Saturday, November 20, 2010
THE CALLIGRAPHY OF MINDFULNESS
In that regard, I am reminded of the words "Shinnyo-en" (which is the name of a Japanese but worldwide inter-ethnic and cross-cultural Buddhist order of which I am a grateful member). Shinnyo (Sanskrit, Tathata) refers to unchanging truth, or the true form or real state of things. The Japanese word en means a garden without borders ... something all-inclusive. In combination we get the idea of a borderless garden of truth. What could be a better or more accurate description of the present moment, mindfully perceived?
What is depicted underneath the roof element - the lower element - represents the heart or mind. (The heart and the mind are basically the same thing, contextually, in both Eastern and so-called Western sacred writings, including the Bible.)
Anyway, it is not hard to see that the shape of this lower element is heart-like ... with, if you care to look closely, three chambers ... albeit highly stylized.
The Mindfulness ideogram, when taken as a whole, can be interpreted to mean "being full-hearted right now", that is, the attention of one's mind is fully grounded in and focused upon the action of the present moment. Other possible translations include the following: "to keep on remembering" (the word Mindfulness is the English translation of the Pali word sati which literally means "memory”, that is, remembering what is present, remembering to stay present in the present moment, and remembering in the present moment what was already happened), "to have something at heart", to chant, and to pray. Included are other notions such as thought, wish, sense and concern.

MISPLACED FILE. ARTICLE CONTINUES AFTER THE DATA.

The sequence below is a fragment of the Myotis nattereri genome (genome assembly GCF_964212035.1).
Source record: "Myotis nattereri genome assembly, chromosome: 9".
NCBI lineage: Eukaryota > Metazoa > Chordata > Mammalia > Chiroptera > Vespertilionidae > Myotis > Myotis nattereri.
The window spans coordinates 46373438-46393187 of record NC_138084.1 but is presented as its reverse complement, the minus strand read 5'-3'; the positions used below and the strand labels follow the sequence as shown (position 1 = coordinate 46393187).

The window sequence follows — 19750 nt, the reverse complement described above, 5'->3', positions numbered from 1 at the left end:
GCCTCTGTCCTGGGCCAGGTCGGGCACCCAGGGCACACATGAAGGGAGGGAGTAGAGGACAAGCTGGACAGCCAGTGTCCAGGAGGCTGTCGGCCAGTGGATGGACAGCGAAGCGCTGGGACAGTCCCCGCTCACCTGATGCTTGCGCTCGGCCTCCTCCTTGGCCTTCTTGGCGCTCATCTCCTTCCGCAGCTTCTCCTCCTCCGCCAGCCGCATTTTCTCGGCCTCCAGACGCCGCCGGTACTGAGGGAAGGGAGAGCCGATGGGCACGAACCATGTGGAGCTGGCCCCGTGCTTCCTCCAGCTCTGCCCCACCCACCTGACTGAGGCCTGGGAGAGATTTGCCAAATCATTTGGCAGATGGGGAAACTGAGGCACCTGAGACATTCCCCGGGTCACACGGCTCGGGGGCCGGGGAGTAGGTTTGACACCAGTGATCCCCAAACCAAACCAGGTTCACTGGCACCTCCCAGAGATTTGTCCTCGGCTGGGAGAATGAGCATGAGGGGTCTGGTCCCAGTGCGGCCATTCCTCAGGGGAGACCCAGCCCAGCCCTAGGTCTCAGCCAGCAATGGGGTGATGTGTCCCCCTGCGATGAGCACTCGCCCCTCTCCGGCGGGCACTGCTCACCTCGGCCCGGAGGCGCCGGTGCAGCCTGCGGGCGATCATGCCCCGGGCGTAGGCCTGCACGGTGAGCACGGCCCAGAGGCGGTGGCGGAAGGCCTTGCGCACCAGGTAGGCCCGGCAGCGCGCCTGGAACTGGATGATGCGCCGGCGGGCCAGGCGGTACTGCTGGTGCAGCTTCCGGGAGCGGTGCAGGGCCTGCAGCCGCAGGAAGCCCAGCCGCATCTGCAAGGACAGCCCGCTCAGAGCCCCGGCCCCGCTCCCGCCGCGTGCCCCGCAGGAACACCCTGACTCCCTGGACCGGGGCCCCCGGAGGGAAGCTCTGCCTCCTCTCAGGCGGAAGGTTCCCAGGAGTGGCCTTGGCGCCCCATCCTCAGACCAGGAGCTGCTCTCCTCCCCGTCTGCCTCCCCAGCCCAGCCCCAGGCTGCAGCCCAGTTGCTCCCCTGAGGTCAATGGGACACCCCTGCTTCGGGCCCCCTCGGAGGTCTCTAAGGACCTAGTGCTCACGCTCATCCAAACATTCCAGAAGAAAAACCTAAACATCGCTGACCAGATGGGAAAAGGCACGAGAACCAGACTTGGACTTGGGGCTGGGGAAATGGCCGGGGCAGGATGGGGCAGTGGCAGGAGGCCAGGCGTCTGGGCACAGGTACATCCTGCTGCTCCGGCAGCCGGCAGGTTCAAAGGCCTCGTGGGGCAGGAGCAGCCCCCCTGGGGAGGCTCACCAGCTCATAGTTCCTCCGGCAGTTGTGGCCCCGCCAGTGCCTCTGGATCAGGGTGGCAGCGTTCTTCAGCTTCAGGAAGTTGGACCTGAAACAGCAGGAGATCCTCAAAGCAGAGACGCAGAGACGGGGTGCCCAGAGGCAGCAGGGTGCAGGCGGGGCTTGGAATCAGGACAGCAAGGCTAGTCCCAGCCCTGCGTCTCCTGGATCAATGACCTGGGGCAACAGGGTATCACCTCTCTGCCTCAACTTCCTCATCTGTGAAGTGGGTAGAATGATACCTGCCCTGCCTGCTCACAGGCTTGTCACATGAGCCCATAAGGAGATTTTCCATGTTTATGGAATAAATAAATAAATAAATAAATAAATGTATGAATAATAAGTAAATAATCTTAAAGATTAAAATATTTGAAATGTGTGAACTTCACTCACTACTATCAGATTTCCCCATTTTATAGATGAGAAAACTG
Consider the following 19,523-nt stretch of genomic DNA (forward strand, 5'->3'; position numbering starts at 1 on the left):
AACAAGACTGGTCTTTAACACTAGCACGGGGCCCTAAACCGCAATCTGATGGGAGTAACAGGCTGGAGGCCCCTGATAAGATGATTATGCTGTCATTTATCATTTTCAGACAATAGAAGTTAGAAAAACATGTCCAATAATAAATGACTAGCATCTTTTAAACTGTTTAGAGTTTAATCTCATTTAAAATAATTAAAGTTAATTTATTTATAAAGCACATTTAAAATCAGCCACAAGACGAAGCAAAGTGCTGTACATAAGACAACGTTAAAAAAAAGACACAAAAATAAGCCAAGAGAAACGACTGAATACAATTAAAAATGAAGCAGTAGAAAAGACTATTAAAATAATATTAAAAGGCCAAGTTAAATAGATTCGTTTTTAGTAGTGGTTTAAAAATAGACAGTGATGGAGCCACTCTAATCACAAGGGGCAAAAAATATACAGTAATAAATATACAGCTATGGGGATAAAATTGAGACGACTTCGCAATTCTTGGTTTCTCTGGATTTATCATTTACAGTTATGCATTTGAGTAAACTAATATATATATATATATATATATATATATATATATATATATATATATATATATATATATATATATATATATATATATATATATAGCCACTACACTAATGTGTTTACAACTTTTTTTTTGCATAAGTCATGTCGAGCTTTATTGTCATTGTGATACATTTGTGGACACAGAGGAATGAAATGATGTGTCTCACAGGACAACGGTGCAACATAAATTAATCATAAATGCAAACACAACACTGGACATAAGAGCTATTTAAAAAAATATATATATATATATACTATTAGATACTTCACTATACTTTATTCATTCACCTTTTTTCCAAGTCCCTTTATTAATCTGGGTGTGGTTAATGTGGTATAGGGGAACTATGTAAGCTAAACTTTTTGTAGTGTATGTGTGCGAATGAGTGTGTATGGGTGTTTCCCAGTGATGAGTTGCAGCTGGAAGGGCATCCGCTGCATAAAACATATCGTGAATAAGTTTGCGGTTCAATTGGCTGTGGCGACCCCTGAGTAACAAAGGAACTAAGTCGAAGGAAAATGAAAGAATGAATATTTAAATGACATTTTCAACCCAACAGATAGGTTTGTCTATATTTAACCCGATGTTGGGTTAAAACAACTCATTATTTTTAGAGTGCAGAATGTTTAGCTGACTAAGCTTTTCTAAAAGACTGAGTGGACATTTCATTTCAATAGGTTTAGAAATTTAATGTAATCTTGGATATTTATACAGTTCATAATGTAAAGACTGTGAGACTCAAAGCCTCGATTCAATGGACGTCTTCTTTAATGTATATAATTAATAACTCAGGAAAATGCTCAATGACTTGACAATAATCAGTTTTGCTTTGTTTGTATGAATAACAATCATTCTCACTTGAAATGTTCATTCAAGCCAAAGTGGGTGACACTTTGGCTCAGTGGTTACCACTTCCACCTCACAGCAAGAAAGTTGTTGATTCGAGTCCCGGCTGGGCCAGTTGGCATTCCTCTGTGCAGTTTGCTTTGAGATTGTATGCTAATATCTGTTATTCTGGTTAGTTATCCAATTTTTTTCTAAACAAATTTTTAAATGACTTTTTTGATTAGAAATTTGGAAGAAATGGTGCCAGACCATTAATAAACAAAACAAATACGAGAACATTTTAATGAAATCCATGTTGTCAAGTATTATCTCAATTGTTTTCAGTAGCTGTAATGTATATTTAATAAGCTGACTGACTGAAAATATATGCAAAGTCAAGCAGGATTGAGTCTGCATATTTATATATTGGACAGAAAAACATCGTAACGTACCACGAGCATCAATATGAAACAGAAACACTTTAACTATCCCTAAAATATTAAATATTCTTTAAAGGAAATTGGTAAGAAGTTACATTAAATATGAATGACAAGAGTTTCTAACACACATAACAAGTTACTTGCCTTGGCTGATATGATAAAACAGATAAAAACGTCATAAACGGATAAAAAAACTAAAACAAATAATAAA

Mindfulness, when practised with the right intention (namely, the purpose of insight and investigation), and with bare attention (that is, with the eye focused on a definite "object" but also with an awareness of a wider range of experience of "neighbouring objects"), allows us to return to, and take refuge in (cf The Triple Gem of Buddhsim), a place of safe dwelling ... namely, the ever-present, but forever-becoming-the-past, and therefore elusive, present moment.
When we take "refuge" in the present, we are at-home. In other words, we find ourselves, and we free ourselves from the chains of the past and the fears of the future. By holding onto the present - with so-called "effortless effort" (NOT like holding on for grim death!) - we come to understand ourselves and others. We come to rely on the understanding, insight and purity of mind gained from being grounded in the present moment ... having returned from what can only be described as a previously deluded state of mind, rooted in the past and the so-called future, and caused by erroneous views of the nature of reality, ourselves and others.
So, come alive ... and come home!